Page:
Blake’s 7: The Liberator Chronicles


Blake's 7: The Liberator Chronicles

Written by Simon Guerrier, Nigel Fairs and Peter Anghelides

Published by Big Finish

Roj Blake is back, with his eponymous band of freedom fighters out to thwart the diabolical plans of the Federation and keep a few standard units ahead of the law. Set during the first series of the TV show, this box set trilogy of ?enhanced audiobooks? is the closest fans of the series have come to a full return, from Dudley Simpson?s original theme music and performances from several of the TV cast.

First story, The Turing Test, is narrated by Paul Darrow in character as Kerr Avon. Alongside him, Vila Restal’s lines are also delivered by original actor Michael Keating, and Simon Guerrier’s delightful script makes full use of the opportunities this presents. The basic plot is essentially a two hander for Avon and Vila, as they teleport down to a pre-terraformed planet to investigate the work of a group of Federation sponsored scientists. Their ruse to gain entry to the secret base is for Avon to pose as an android, and Vila as his creator.

This set up allows both actors to play to their and their characters’ strengths. Vila is cocky and stays just the right side of blowing his cover, while Avon gives voice to his cold, analytical personality. Yet Guerrier also gives Darrow a chance to probe deeper into Avon’s soul, when he discovers that the scientists are developing their own seemingly artificial lifeform. The scenes with the two ‘droids’ are joyfully full of repressed emotion that bubbles tantalisingly close to the surface. Could Avon make a good father figure?

Guerrier can’t resist a few nods towards that other great android puzzler – Blade Runner – but these moments are played lightly, and despite Vila’s presence The Turing Test is a dark tale that doesn’t come with a happy ending.

The middle tale is Solitary, placing Vila firmly to the forefront, with support from Anthony Howell as the enigmatic Nyrron, who makes an appearance during a recee of Dulcimer 4. Vila is soon suffering from amnesia and placed in solitary confinement, seemingly aboard the Liberator, as Nyrron, a telepath from Cally?s homeworld, helps him to work out what went wrong on the planet?s surface.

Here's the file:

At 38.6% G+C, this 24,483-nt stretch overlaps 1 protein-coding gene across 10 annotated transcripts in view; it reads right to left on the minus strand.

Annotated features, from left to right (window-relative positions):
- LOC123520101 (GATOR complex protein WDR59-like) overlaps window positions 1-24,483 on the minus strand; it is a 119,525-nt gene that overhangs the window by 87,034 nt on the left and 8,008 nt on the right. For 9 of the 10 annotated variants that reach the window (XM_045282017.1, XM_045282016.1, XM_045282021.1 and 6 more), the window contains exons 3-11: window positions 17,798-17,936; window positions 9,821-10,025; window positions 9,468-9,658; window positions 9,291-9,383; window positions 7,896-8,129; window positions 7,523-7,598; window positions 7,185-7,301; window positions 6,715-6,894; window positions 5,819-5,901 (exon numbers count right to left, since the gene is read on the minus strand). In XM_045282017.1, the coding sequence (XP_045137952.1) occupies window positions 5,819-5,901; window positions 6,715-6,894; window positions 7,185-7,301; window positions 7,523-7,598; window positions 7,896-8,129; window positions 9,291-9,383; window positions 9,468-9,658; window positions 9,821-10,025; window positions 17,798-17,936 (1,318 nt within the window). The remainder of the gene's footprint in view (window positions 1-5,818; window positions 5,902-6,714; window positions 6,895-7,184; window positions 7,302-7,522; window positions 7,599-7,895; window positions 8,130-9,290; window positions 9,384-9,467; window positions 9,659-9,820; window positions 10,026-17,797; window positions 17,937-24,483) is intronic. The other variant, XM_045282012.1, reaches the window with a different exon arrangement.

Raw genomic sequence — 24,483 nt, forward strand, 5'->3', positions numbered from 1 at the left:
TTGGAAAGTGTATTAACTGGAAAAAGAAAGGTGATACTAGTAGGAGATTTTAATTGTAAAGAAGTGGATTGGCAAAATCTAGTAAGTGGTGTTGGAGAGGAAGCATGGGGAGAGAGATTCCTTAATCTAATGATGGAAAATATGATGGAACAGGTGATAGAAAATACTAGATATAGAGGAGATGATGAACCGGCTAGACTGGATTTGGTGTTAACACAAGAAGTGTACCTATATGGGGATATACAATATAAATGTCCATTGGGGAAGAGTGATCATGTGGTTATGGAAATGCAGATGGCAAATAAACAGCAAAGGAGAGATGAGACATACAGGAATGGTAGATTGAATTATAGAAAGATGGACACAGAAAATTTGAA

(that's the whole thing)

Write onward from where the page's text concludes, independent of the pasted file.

Nigel Fairs? script takes us on a thrilling ride through Vila and Nyrron?s brief adventure together ? with several hideous discoveries on Terrulis Major particularly well delivered ? and also takes time, as did Guerrier before him, to explore a character that fans think they know so well. Scenes from Vila?s early life really resonate here.

Sadly, so powerfully performed are these first two stories, that the return of Gareth Thomas to the role of Roj Blake in third drama Counterfeit is a disappointment by comparison. Peter Anghelides? script is not helped by its frequent shifts into third person narration, which are sometimes difficult to distinguish from Thomas? first person performance in an identical voice. Neither has time been as kind to his voice as to those of his two contemporaries, with Thomas often sounding more like the Sixth Doctor than Roj Blake of old.

Paul Darrow gets a supporting role as Avon, but the scenes between the two of them are less than compelling. A succession of increasingly implausible twists and turns – the clue is in the title ? also failed to get this listener?s heart racing. ?One is left feeling that this tale is more missed opportunity than great success.

All three dramas benefit from typically polished Big Finish production, and the first two tales are more than worth the price of the whole box set. The bar has now been set very high for a second box set in the autumn, with a promised return of Jacqueline Pearce to the role of Servalan. Blake?s 7 fans should get their pre-orders in now.

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